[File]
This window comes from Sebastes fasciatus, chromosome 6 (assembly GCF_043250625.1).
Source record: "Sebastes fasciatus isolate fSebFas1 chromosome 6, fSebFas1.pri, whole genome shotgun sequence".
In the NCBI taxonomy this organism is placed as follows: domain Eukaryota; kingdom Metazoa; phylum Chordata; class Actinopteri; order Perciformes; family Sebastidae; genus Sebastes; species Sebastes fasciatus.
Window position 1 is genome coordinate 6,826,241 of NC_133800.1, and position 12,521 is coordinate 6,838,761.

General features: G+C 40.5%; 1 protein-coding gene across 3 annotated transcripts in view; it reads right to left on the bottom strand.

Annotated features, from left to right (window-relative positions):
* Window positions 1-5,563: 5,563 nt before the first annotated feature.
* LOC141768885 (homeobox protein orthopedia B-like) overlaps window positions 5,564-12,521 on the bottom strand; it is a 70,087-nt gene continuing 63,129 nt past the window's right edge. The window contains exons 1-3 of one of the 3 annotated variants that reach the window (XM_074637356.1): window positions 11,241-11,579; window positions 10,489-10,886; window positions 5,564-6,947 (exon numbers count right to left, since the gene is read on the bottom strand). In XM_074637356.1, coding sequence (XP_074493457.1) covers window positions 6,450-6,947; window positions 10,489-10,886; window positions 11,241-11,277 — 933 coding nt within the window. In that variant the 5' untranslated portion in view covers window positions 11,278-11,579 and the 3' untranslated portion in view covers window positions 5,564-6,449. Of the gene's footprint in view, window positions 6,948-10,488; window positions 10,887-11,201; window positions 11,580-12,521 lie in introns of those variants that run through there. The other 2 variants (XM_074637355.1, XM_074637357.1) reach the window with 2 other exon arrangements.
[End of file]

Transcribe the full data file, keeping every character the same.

This window comes from Sebastes fasciatus, chromosome 6 (assembly GCF_043250625.1).
Source record: "Sebastes fasciatus isolate fSebFas1 chromosome 6, fSebFas1.pri, whole genome shotgun sequence".
In the NCBI taxonomy this organism is placed as follows: domain Eukaryota; kingdom Metazoa; phylum Chordata; class Actinopteri; order Perciformes; family Sebastidae; genus Sebastes; species Sebastes fasciatus.
Window position 1 is genome coordinate 6,826,241 of NC_133800.1, and position 12,521 is coordinate 6,838,761.

General features: G+C 40.5%; 1 protein-coding gene across 3 annotated transcripts in view; it reads right to left on the bottom strand.

Annotated features, from left to right (window-relative positions):
* Window positions 1-5,563: 5,563 nt before the first annotated feature.
* LOC141768885 (homeobox protein orthopedia B-like) overlaps window positions 5,564-12,521 on the bottom strand; it is a 70,087-nt gene continuing 63,129 nt past the window's right edge. The window contains exons 1-3 of one of the 3 annotated variants that reach the window (XM_074637356.1): window positions 11,241-11,579; window positions 10,489-10,886; window positions 5,564-6,947 (exon numbers count right to left, since the gene is read on the bottom strand). In XM_074637356.1, coding sequence (XP_074493457.1) covers window positions 6,450-6,947; window positions 10,489-10,886; window positions 11,241-11,277 — 933 coding nt within the window. In that variant the 5' untranslated portion in view covers window positions 11,278-11,579 and the 3' untranslated portion in view covers window positions 5,564-6,449. Of the gene's footprint in view, window positions 6,948-10,488; window positions 10,887-11,201; window positions 11,580-12,521 lie in introns of those variants that run through there. The other 2 variants (XM_074637355.1, XM_074637357.1) reach the window with 2 other exon arrangements.